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Constructivism: Challenging International Relations Challenges

Constructivism: Challenging International Relations Challenges

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"The Position of Constructivism in International Relations Theory"
"The Position of Constructivism in International Relations Theory"

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Published by: Andhyta Firselly Utami on May 31, 2011
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Advanced International Relations Theory - 1
st
Review Assignment
 Name : Andhyta Firselly UtamiDepartment /NPM : International Relations / 0906550373Resource : Fierke, K. M., ³Constructivism´ in Dunne, Kurke, and Smith,
 International Relations Theories,
(Oxf 
ord:
Oxf 
ord University Press,2010), pp. 178-195
Constructivism: Challenging Challenges of International Relations
For decades, traditional scholars o
international relations are grati
ied to have championed theoriesand concepts e
x
 plaining states¶ behavior which used to remain as unanswered questions. As the Berlin Wall
elland Cold War ended, however, there are tremendous changes in the shape o
world¶s structure. Security andeconomic issues are now challenged by value-saturated, non-conventional problems such as human rights andthe role o
civil society in
orming a country¶s policy. This phenomenon oppugns prevailing approaches
(
i.e.rationalism, post-structuralism) and raises new inquiries. How would international relations scholars e
x
 plicatetransnational and social dimension o
the science? More importantly, is objective reality socially constructed?Fierke in his work ³Constructivism´ tries to elucidate the emergence o
constructivists, the grand picture o
constructivism shaped by debates within IR, as well as War on Terror as its study case. This article isgoing to review his work, portray several comparisons o
understanding with Emanuel Adler¶s ³Seizing theMiddle Ground´, and in the end root it back to Ale
x
ander Wendt¶s ideals in ³Anarchy Is What States Make o
 It´. Broadly de
ined, according to Fierke, constructivists shared a critique on static material assumption o
 traditional theories and emphasize the possibility o
change.Fierke commenced his assessment on constructivism by bringing
orward the idea that internationalrelations is a social construction, under three themes:
(
1) it is across conte
x
t rather than a single objective reality,
(
2) norms, rules, and language become very important as the emphasize goes to its social dimension, and
(
3)international politics is a world o
our making.
1
Under these conditions, the possibility o
agency with highlighton processes o
interactions is introduced. Thus, constructivism is mainly a critique to rationalism, although itdoes not involve a wholesale rejection to the scienti
ic method and rather argues towards the nature o
being,structures-agents relationship, constitution o
material world, as well as the role o
cognition as its central points.In this sense, the individualist ontology o
rationalism is questioned and thoughts
or social ontologyare presented. As
undamentally social beings, individuals or states cannot be separated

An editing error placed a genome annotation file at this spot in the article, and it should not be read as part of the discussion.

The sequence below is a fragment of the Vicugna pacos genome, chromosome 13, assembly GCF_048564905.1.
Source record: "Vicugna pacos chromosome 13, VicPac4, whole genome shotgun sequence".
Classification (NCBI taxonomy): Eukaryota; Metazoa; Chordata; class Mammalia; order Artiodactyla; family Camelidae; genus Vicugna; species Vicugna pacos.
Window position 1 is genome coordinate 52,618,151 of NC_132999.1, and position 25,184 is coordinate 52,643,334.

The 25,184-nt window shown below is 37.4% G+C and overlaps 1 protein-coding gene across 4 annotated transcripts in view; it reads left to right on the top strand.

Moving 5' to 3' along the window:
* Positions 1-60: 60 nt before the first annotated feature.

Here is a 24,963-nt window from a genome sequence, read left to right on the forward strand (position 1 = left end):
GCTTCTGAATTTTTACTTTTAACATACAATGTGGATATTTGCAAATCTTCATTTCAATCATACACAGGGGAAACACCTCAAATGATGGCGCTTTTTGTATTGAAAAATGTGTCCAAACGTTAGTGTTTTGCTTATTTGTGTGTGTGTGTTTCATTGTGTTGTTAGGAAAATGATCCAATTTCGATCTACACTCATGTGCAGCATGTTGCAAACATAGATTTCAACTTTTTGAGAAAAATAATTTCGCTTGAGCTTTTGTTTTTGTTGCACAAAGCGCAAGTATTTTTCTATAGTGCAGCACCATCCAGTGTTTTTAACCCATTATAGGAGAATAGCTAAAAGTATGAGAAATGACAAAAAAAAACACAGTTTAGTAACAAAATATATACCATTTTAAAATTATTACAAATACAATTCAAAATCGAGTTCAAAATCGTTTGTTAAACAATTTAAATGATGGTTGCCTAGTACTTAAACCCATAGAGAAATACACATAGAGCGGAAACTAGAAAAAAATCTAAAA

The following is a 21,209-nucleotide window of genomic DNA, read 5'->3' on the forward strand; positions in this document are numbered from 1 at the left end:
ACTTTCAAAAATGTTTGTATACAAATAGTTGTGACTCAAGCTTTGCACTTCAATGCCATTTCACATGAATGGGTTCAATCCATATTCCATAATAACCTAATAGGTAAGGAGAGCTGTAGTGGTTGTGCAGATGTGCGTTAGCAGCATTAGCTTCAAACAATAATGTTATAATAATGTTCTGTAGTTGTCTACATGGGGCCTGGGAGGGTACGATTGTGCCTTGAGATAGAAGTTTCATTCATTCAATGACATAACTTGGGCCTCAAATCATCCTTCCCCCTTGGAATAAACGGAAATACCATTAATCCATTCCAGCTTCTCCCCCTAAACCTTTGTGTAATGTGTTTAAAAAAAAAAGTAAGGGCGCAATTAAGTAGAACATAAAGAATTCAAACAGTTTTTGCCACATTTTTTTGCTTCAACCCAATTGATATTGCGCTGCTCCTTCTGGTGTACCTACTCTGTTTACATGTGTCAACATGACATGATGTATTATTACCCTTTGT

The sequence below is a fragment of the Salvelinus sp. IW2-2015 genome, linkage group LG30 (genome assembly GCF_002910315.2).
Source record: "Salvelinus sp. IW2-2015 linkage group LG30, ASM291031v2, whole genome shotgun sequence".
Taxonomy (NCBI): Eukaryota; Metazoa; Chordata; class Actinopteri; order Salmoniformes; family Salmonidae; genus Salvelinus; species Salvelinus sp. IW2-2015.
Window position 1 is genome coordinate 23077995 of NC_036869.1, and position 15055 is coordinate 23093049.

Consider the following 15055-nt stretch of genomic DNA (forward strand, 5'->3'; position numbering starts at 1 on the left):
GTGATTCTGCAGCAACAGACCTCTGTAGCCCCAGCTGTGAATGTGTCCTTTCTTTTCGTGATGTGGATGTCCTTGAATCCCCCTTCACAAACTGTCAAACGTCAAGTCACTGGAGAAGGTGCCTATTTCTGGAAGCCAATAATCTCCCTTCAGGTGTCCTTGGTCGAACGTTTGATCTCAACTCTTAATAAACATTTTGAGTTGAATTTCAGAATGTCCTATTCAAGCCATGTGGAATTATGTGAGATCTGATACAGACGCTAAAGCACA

rom normativemeaning which shapes their identity and thus options available
or them. Structures, which in rationalism areseen as
unction
or competition o
power distribution, constrain and constitute the characteristics o
actors. Thisleaves more space
or agency, in terms o
how states and environment in
luence each other. Rather than limited,choices in constructivism are said to be mutually constituted. Constructivists also see that material objects andinstitutions are but a product o
social
acts. Lastly, they suggest that intersubjective understanding or reasoningis not merely aggregation o
individual belie
s but has independent status as collective knowledge.
1
Fierke, K. M., ³Constructivism´ in Dunne, Kurke, and Smith,
 International Relations Theories,
(Oxf 
ord:
Oxf 
ord University Press, 2010), page 180
 
In the ne
x
t section Fierke tries to depict the position o
constructivism in the science o
internationalrelations. He comes to a conclusion that, instead o
placing it equivalent to poststructuralism as an opponent o
 rationalism, constructivism should be located as the middle ground between both. Although it con
rontsontological assumptions o
rationalism, constructivism does not de
y any epistemological views in positivism
(
i.e. hypothesis testing, causality, and e
x
 planation). Constructivists are interested in providing a better e
x
 planation, rather than emancipation
 p
er se.
2
 
This, however, does not guarantee that there is a uni
iedconsensus as today¶s constructivists are developed into conventional and critical ones. The subsequent inquirywould be constructivism¶s status. Distinct scholars argue di
ff 
erently that it should be accepted as either a way o
 study, theory, or approach. Marrying constructivist ontology with positivist epistemology is as inconsistent as building a constructivist theory on it. There
ore, the most common way to designate constructivism is to acceptit as a middle-ground approach which was introduced by Emanuel Adler in a
riendlier manner.Emanuel Adler¶s piece on µconstructivism in world politics¶ injects an acceptably
resh point o
viewon how international relations science should place and see constructivism. According to him, a great dealarguing that international reality is socially constructed by cognitive structures has been written. However,
inter alia,
most o
the epistemological, theoretical, empirical, as well as methodological
oundations o
the approachremain unclear. Its aim
or bigger contribution to establish a better understanding o